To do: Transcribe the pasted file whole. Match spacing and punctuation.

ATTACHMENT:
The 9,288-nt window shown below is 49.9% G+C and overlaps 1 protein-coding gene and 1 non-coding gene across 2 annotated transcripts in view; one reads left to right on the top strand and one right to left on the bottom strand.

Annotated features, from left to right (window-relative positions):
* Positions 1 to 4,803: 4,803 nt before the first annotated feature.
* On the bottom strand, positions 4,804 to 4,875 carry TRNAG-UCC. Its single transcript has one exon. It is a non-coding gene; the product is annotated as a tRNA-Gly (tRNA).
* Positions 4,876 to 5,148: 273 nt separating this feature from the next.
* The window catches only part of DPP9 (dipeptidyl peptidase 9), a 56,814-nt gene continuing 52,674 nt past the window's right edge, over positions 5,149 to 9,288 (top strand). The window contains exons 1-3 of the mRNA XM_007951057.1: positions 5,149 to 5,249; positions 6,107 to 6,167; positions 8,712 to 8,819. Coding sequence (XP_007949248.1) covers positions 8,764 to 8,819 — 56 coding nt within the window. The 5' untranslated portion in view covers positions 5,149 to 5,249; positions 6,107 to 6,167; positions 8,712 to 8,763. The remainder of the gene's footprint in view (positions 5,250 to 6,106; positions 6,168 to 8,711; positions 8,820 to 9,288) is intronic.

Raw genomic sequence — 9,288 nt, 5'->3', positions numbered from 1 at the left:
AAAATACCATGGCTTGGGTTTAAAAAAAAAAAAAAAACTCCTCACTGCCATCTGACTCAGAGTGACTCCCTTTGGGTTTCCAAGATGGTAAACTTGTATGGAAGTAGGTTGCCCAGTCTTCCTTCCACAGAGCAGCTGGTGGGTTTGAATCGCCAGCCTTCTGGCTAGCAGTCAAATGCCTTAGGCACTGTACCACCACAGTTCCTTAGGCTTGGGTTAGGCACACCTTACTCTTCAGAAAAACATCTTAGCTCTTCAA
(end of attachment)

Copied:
The 9,288-nt window shown below is 49.9% G+C and overlaps 1 protein-coding gene and 1 non-coding gene across 2 annotated transcripts in view; one reads left to right on the top strand and one right to left on the bottom strand.

Annotated features, from left to right (window-relative positions):
* Positions 1 to 4,803: 4,803 nt before the first annotated feature.
* On the bottom strand, positions 4,804 to 4,875 carry TRNAG-UCC. Its single transcript has one exon. It is a non-coding gene; the product is annotated as a tRNA-Gly (tRNA).
* Positions 4,876 to 5,148: 273 nt separating this feature from the next.
* The window catches only part of DPP9 (dipeptidyl peptidase 9), a 56,814-nt gene continuing 52,674 nt past the window's right edge, over positions 5,149 to 9,288 (top strand). The window contains exons 1-3 of the mRNA XM_007951057.1: positions 5,149 to 5,249; positions 6,107 to 6,167; positions 8,712 to 8,819. Coding sequence (XP_007949248.1) covers positions 8,764 to 8,819 — 56 coding nt within the window. The 5' untranslated portion in view covers positions 5,149 to 5,249; positions 6,107 to 6,167; positions 8,712 to 8,763. The remainder of the gene's footprint in view (positions 5,250 to 6,106; positions 6,168 to 8,711; positions 8,820 to 9,288) is intronic.

Raw genomic sequence — 9,288 nt, 5'->3', positions numbered from 1 at the left:
AAAATACCATGGCTTGGGTTTAAAAAAAAAAAAAAAACTCCTCACTGCCATCTGACTCAGAGTGACTCCCTTTGGGTTTCCAAGATGGTAAACTTGTATGGAAGTAGGTTGCCCAGTCTTCCTTCCACAGAGCAGCTGGTGGGTTTGAATCGCCAGCCTTCTGGCTAGCAGTCAAATGCCTTAGGCACTGTACCACCACAGTTCCTTAGGCTTGGGTTAGGCACACCTTACTCTTCAGAAAAACATCTTAGCTCTTCAA